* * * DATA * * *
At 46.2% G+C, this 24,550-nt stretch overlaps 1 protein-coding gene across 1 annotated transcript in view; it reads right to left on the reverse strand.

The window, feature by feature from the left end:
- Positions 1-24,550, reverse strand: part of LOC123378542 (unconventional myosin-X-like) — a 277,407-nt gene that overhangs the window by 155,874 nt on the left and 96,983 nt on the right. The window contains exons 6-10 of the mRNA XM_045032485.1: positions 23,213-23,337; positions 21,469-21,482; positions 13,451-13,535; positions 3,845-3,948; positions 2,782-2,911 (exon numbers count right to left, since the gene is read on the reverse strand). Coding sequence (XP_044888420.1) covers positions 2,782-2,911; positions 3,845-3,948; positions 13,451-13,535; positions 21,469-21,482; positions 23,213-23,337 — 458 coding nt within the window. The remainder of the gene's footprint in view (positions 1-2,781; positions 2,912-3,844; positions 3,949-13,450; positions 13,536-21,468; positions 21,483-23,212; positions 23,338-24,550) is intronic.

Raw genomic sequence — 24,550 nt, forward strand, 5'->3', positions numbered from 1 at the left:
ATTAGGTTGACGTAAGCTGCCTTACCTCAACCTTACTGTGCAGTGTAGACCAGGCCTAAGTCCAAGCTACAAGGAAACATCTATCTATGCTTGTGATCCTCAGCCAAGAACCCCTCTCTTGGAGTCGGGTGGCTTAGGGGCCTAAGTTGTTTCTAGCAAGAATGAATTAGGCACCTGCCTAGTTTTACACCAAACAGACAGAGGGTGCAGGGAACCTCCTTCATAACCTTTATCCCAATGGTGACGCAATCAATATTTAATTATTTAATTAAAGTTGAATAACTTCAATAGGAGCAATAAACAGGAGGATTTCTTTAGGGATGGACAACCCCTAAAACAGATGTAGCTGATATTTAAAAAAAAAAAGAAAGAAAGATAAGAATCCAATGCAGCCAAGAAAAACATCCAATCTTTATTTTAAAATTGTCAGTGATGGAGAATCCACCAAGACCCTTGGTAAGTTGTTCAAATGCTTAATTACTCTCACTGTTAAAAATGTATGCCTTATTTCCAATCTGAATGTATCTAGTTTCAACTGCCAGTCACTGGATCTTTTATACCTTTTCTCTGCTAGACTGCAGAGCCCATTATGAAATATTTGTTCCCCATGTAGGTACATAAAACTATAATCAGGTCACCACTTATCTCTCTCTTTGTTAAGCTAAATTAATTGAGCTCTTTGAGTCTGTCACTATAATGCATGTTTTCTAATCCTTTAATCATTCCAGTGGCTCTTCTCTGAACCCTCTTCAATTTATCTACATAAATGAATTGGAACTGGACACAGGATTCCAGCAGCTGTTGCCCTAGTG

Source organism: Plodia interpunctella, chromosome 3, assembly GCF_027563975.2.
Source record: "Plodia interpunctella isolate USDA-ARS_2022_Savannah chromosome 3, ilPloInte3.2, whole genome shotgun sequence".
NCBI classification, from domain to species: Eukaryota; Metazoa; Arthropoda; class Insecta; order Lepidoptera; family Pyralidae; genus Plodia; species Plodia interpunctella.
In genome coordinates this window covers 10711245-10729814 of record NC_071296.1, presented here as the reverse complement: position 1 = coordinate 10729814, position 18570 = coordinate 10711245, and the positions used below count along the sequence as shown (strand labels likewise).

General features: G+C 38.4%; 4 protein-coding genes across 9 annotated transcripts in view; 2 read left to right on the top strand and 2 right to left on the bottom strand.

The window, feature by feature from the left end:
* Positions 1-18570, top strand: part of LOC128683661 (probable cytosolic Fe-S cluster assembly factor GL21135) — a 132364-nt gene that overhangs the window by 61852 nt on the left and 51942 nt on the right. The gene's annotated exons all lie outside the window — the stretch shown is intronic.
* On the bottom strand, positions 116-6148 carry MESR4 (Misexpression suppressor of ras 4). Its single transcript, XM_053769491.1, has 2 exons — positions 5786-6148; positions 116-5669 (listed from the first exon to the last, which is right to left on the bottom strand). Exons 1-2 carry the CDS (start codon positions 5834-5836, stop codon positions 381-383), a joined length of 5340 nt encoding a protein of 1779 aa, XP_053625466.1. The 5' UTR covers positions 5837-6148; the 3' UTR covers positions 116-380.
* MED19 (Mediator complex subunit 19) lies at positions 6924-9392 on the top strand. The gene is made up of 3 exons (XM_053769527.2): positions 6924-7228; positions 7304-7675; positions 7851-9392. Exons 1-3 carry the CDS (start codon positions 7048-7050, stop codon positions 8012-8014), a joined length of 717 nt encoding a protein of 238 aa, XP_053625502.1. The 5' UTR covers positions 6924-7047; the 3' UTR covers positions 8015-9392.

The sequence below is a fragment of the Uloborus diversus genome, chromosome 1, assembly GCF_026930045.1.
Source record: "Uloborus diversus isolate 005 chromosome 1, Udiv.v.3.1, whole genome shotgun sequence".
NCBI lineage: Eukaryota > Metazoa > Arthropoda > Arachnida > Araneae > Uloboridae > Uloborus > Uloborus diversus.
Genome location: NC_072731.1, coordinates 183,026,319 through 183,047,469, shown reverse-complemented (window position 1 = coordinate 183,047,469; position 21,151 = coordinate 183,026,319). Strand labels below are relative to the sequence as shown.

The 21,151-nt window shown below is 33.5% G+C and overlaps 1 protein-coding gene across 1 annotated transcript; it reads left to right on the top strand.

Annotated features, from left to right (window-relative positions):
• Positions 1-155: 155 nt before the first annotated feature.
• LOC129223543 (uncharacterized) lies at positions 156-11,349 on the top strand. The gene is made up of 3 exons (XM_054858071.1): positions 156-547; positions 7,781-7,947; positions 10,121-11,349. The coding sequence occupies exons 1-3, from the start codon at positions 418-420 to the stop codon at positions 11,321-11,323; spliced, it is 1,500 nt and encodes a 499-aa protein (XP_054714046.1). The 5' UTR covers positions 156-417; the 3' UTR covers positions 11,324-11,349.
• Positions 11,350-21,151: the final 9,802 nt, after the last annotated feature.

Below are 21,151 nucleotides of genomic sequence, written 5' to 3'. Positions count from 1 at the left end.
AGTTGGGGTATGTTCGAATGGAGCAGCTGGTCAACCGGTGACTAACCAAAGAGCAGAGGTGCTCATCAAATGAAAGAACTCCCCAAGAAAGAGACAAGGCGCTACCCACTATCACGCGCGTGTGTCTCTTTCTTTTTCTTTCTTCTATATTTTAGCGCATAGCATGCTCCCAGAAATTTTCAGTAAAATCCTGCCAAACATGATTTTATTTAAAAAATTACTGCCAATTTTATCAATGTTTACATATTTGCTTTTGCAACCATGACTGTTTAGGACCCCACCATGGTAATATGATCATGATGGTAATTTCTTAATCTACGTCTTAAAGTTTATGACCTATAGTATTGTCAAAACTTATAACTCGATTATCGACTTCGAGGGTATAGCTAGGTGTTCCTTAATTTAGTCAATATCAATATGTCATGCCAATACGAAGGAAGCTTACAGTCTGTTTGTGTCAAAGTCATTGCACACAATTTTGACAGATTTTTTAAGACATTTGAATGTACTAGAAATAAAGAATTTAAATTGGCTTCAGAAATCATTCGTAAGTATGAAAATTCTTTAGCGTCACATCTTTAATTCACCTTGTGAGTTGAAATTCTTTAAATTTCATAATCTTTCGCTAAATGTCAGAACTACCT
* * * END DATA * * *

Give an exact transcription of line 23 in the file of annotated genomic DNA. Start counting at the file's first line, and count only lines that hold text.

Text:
• Positions 11,350-21,151: the final 9,802 nt, after the last annotated feature.